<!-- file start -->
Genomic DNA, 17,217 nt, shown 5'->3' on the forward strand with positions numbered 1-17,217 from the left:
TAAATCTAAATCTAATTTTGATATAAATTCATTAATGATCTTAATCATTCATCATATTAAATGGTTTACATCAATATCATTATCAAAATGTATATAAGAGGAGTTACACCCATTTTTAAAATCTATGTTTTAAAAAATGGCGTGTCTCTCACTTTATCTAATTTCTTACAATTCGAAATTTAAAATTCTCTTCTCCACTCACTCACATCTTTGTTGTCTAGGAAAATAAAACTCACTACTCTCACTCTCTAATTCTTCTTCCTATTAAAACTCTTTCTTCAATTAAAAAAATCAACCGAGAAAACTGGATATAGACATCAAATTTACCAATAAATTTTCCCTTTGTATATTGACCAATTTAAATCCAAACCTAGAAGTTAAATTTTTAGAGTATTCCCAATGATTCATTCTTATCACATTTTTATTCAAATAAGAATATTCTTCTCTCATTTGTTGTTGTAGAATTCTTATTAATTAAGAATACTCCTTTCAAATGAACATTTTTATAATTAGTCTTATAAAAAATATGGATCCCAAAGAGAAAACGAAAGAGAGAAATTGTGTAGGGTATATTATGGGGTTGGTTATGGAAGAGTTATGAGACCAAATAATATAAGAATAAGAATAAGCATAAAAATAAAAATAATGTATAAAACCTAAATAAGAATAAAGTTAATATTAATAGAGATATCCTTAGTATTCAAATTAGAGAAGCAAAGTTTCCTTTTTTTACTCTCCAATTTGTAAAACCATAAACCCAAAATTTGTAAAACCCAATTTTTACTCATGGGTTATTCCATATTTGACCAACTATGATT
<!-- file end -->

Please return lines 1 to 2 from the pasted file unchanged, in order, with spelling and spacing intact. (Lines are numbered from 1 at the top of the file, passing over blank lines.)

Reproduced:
Genomic DNA, 17,217 nt, shown 5'->3' on the forward strand with positions numbered 1-17,217 from the left:
TAAATCTAAATCTAATTTTGATATAAATTCATTAATGATCTTAATCATTCATCATATTAAATGGTTTACATCAATATCATTATCAAAATGTATATAAGAGGAGTTACACCCATTTTTAAAATCTATGTTTTAAAAAATGGCGTGTCTCTCACTTTATCTAATTTCTTACAATTCGAAATTTAAAATTCTCTTCTCCACTCACTCACATCTTTGTTGTCTAGGAAAATAAAACTCACTACTCTCACTCTCTAATTCTTCTTCCTATTAAAACTCTTTCTTCAATTAAAAAAATCAACCGAGAAAACTGGATATAGACATCAAATTTACCAATAAATTTTCCCTTTGTATATTGACCAATTTAAATCCAAACCTAGAAGTTAAATTTTTAGAGTATTCCCAATGATTCATTCTTATCACATTTTTATTCAAATAAGAATATTCTTCTCTCATTTGTTGTTGTAGAATTCTTATTAATTAAGAATACTCCTTTCAAATGAACATTTTTATAATTAGTCTTATAAAAAATATGGATCCCAAAGAGAAAACGAAAGAGAGAAATTGTGTAGGGTATATTATGGGGTTGGTTATGGAAGAGTTATGAGACCAAATAATATAAGAATAAGAATAAGCATAAAAATAAAAATAATGTATAAAACCTAAATAAGAATAAAGTTAATATTAATAGAGATATCCTTAGTATTCAAATTAGAGAAGCAAAGTTTCCTTTTTTTACTCTCCAATTTGTAAAACCATAAACCCAAAATTTGTAAAACCCAATTTTTACTCATGGGTTATTCCATATTTGACCAACTATGATT